Nine and half hours later, through the traffic of Nairobi, the famed Rift Valley Scenery and the numerous farms and country side, and exactly 498km from our Nairobi Office, Stephen Waruingi our driver pulls over next to the Ruma National Park gate. “This will definitely be a unique and special week for all of us”, Mr. John Wambua, the Kenya Wildlife Service Warden in-charge of the 120sq km park, remarks as he warmly welcomes our team. Being our first visit after several years, we go through the basic introductions and soon we are down to real business. According to Mr. Wambua “the entire world needs to know and appreciate Ruma, a truly unique and still virgin land”. I can’t help noticing the hospitality accorded to us by Mr. Daniel Rono the head of Security and Madam Grace Wendot the Deputy Warden of the Park in charge of Tourism and community. Just like Mr. Wambua and indeed the rest of the team here, the handshakes are genuine, so are the smiles, and of course the cup of tea!
For starters, we are in the ONLY habitat for the very threatened Roan Antelope in Kenya and indeed one of the rarest of Africa’s antelopes. The Roan Antelope is ruthlessly hunted both for its meat and for its horn which is valued as a musical instrument! We are very close to the shores of Lake Victoria, Africa’s largest inland lake. According to Mr. Kanyi, the Park Scientist, this is truly a unique park with close to 200 Rothschild giraffes, the biggest concentration of the subspecies in Kenya.
On the second day we were ready for the outreach programme. After about half an hour of planning and fine tuning of the two week programme, Warden Grace leads us to Kamato Primary school where we are welcomed by loud cheers and a clearly excited group of school children. In any rural setup here in Kenya, kids will always be fascinated by visitors, particularly those who come loaded with a complete Cinema Unit! Our team never disappoints, we always have our generator, cables and the entire package in good working condition! It is always amazing to see the smiles in these innocent children’s faces whose future sadly continues to be compromised by the poaching activities and other environmental issues. Soon our lecture begins “Wildlife is our most precious heritage, we need to appreciate and love this fact” we begin as we dive into convincing our audience that poverty levels in sections of the country will increase if Kenya’s wildlife population continues to decline. As we move on to the next destination we are sure of many new supporters.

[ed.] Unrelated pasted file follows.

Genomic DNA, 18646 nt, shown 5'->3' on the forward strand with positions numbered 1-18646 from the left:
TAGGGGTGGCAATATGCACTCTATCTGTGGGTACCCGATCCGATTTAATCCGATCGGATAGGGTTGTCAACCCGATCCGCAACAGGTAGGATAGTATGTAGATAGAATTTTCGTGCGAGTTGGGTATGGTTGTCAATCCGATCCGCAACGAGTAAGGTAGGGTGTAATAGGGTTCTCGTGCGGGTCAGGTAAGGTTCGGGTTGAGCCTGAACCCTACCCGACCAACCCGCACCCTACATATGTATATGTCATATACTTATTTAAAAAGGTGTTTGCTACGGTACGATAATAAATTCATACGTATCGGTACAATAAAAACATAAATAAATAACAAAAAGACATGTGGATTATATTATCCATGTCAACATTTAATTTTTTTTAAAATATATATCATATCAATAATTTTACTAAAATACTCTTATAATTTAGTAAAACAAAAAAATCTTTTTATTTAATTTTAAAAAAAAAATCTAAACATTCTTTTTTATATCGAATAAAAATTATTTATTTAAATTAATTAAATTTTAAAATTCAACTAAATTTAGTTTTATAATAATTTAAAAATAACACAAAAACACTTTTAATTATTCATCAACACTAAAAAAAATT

In this trip we are making use of one of Africa Film Foundation’s new films “Endangered Heritage” which, just like our film ‘Mizoga’, helps educate the masses on the importance of conservation. With images of snared and trapped animals, our team is able to explain the grim reality of what continues to threaten the wildlife of this country.
During one of our outreach missions we made our presentation to young scouts drawn from 30 schools within the Homa Bay County. The 1,200 scout members through their commissioner promised to support our efforts. It is encouraging to listen to the many initiatives the young boys and girls continue to put in place under the guidance of their teachers to safeguard the environment.
Having reached out to about 4,700 children and hundreds of parents and village elders, we shift gears to the anti-poaching efforts. With our ever-committed volunteers from Wildlife Clubs of Kenya; Simon, Andrew and Julia and under the leadership and guidance of Kenya Wildlife Service Wardens and rangers and a community rep, we hit the bush. Here camouflage gets its true meaning; poachers can spot our team from miles up the hills meaning we had to be even more careful than usual.
In addition, with a high presence of snakes, both venomous and non-venomous in the park, our team patrols are extremely cautious. Any slight movement in the shoulder-high grass is investigated! Occasionally the team stops after the sporadic light moment of a volunteer jumping after mistaking a log for a snake. The occasional lone buffalo is also avoided at all cost!
The presence of snares and other poaching activities in the Park is currently low. According to the Warden in-charge of Security in the Park, Mr. Daniel Rono, the poachers have retreated after vigorous patrols and arrest. Clearly the efforts of the ever dedicated team of KWS rangers (along with our own efforts) appears to have given a serious warning to the poachers; the results are obvious! In total we retrieved just six snares within the park.
As we bring our tents down, we are already thinking about our next assignment. Soon it will be time to get back to Machakos, hoping to get better results this time (less or no poaching)! Stay tuned for more exciting field updates from Machakos!